In Frontiers in bioengineering and biotechnology
Intelligent control strategies for active biomimetic prostheses could exploit the inter-joint coordination of limbs in human gait in order to mimic the functioning of a biological joint. A machine learning regression model could be employed to learn an input-output relationship between the coordinated limb motion in human gait and predict the motion of a particular limb/joint given the motion of other limbs/joints. Such a model could be potentially used as a controller for an intelligent prosthesis which aims to restore the functioning similar to an intact biological joint. For this, the model needs to be tailored for each user by learning the gait pattern specific to the user. The challenge of training such machine learning regression models in prosthetic control is that, the desired reference output cannot be obtained from an amputee due to the missing limb. In this study, we investigate the feasibility of using two different methods for training a random forest algorithm using incomplete amputee-specific data to predict the ankle kinematics and dynamics from hip, knee, and shank kinematics. First is an inter-subject approach which learns a generalized input-output relationship from a group of able-bodied individuals and then applies this generalized relationship to amputees. Second is a subject-specific approach which maps the amputee's inputs to a desired normative reference output calculated from able-bodied individuals. The subject-specific model outperformed the inter-subject model in predicting the ankle angle and moment in most cases and can be potentially used for devising a control strategy for an intelligent biomimetic ankle.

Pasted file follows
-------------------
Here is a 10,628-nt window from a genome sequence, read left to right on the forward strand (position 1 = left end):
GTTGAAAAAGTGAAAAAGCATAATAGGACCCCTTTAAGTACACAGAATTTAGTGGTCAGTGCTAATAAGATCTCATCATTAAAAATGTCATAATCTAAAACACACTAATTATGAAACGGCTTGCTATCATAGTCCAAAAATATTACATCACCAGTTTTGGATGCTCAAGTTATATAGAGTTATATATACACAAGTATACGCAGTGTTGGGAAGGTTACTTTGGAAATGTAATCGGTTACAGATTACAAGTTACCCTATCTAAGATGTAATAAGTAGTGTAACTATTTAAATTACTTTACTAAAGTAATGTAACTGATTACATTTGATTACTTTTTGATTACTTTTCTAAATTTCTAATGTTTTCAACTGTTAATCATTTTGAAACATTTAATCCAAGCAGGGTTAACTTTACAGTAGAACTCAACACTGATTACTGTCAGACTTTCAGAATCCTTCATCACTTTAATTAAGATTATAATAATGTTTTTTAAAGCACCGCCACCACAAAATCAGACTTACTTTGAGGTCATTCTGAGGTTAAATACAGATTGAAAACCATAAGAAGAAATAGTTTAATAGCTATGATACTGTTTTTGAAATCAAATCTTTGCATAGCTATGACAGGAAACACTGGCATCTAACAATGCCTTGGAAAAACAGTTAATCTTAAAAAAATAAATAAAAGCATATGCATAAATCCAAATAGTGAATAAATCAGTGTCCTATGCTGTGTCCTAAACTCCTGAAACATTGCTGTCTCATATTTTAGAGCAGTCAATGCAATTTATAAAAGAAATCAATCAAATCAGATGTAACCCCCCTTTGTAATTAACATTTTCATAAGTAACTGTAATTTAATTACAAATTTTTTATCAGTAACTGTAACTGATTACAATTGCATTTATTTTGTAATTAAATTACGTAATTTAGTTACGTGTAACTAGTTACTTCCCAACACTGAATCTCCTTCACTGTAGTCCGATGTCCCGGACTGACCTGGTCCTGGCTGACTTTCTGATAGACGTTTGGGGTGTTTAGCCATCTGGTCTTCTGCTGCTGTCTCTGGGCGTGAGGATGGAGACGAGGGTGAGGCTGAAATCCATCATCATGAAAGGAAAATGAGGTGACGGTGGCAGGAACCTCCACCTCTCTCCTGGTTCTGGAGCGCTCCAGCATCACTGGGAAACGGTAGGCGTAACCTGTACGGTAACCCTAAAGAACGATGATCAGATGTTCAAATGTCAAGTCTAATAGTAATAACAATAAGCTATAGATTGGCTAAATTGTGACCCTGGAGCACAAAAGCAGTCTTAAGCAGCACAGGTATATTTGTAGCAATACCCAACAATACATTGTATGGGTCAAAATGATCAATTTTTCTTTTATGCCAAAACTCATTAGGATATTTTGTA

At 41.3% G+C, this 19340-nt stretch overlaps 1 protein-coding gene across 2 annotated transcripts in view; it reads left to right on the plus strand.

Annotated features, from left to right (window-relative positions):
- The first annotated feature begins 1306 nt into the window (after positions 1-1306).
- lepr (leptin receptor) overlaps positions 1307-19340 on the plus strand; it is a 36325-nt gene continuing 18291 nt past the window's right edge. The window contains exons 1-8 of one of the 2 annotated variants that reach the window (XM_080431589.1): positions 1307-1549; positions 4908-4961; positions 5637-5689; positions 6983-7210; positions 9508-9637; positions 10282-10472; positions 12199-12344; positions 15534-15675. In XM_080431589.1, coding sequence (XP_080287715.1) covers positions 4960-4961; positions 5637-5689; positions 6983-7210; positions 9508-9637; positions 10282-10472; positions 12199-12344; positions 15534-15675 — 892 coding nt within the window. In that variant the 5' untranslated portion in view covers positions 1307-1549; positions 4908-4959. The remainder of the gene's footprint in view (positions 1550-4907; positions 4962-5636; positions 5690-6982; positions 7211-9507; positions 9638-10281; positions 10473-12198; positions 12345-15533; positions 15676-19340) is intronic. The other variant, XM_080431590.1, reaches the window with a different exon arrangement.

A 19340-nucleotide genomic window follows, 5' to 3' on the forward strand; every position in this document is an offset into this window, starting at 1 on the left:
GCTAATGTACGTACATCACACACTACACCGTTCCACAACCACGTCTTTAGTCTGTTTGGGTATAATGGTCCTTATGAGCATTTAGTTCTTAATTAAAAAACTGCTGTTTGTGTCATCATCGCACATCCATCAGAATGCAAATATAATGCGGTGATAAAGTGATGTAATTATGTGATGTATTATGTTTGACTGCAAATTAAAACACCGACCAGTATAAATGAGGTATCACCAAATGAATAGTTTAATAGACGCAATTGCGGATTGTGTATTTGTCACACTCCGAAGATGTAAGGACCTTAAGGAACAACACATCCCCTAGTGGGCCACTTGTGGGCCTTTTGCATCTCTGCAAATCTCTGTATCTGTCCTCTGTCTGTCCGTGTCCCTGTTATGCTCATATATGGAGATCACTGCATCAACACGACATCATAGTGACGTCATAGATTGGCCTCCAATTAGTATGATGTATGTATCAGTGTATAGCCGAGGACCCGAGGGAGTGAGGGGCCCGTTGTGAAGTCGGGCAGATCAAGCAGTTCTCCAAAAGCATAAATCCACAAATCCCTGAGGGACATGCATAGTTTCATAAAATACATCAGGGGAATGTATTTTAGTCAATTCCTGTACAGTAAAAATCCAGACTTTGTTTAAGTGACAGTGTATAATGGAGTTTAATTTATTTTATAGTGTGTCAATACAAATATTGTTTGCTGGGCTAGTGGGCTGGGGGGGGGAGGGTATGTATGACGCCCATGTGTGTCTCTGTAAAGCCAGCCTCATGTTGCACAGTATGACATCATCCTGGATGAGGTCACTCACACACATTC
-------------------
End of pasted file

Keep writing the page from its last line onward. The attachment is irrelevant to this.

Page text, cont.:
Dey Sharmita, Yoshida Takashi, Schilling Arndt F
human gait, intelligent biomimetics, prediction, prosthetic control, random forest